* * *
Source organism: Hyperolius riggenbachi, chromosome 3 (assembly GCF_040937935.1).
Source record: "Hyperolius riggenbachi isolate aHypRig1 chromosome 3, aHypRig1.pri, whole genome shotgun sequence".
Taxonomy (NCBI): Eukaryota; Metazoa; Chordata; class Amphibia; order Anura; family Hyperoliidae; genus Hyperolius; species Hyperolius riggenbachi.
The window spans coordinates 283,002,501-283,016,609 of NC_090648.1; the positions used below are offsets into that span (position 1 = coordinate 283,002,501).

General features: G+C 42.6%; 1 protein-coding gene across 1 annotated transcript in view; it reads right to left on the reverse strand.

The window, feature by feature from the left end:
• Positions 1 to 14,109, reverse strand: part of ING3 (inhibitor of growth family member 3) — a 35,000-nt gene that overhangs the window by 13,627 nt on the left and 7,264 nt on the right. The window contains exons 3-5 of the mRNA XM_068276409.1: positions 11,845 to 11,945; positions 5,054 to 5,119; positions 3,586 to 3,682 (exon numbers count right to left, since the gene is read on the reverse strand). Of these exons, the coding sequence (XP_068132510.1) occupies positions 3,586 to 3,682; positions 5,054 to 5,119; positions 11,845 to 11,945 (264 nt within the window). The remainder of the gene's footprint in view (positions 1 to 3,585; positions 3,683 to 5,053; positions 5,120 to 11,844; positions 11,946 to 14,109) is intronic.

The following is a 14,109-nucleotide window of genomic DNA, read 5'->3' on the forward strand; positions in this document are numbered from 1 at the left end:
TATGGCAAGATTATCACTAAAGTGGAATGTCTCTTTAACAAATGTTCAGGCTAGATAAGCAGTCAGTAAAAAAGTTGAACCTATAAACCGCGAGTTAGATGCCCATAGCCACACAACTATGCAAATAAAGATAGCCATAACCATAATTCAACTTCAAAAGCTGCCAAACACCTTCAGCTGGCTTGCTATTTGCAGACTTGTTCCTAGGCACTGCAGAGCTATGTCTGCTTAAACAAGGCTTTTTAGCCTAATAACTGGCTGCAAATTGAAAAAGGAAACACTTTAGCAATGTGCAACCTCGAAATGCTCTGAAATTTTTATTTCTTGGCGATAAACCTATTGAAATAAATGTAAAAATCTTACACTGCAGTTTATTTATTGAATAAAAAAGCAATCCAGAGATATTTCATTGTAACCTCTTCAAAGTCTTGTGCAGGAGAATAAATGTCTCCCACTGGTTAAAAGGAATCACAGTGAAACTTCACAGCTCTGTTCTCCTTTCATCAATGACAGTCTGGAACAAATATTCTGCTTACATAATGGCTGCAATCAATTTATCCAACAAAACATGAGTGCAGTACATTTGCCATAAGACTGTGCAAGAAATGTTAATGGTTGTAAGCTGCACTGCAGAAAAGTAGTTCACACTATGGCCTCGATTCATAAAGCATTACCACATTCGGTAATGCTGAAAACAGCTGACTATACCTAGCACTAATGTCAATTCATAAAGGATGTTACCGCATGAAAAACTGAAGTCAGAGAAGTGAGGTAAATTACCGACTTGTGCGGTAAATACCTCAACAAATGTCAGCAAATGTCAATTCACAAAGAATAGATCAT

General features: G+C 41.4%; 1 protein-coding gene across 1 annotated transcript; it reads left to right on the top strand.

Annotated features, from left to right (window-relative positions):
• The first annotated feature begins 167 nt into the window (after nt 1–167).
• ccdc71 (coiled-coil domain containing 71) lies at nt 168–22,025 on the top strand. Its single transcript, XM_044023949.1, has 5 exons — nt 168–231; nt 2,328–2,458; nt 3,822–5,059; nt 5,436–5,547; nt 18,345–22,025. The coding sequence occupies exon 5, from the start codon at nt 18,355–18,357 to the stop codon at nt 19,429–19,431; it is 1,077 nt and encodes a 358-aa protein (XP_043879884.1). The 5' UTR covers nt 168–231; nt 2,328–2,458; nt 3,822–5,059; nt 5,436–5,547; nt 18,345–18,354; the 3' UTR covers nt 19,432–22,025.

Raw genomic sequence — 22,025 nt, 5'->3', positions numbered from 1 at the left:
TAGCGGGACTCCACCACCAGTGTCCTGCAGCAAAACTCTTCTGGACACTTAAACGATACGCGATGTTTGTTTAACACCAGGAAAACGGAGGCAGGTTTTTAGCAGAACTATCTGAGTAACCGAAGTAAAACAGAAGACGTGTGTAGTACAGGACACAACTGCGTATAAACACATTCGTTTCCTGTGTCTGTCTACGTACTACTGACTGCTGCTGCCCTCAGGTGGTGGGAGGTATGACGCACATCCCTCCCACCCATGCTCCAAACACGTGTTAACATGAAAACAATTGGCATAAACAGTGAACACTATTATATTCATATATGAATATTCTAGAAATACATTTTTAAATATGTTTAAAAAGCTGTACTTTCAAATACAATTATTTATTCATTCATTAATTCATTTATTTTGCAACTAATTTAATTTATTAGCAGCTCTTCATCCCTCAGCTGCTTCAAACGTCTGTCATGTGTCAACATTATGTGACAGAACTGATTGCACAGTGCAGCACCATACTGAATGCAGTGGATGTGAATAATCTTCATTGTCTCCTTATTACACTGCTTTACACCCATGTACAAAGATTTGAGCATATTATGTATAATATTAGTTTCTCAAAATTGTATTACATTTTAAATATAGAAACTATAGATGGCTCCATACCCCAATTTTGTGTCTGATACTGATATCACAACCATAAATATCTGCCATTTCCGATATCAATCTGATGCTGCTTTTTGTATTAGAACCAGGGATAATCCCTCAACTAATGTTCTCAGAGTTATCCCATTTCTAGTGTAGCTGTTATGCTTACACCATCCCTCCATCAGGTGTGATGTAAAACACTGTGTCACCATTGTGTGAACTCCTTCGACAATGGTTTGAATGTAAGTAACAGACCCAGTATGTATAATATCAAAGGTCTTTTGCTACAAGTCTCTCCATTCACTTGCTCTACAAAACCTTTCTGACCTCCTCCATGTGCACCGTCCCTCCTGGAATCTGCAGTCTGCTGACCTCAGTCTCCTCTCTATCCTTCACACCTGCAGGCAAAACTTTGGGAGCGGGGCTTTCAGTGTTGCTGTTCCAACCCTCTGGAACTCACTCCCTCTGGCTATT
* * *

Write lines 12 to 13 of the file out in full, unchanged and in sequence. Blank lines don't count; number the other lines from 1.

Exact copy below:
• The first annotated feature begins 167 nt into the window (after nt 1–167).
• ccdc71 (coiled-coil domain containing 71) lies at nt 168–22,025 on the top strand. Its single transcript, XM_044023949.1, has 5 exons — nt 168–231; nt 2,328–2,458; nt 3,822–5,059; nt 5,436–5,547; nt 18,345–22,025. The coding sequence occupies exon 5, from the start codon at nt 18,355–18,357 to the stop codon at nt 19,429–19,431; it is 1,077 nt and encodes a 358-aa protein (XP_043879884.1). The 5' UTR covers nt 168–231; nt 2,328–2,458; nt 3,822–5,059; nt 5,436–5,547; nt 18,345–18,354; the 3' UTR covers nt 19,432–22,025.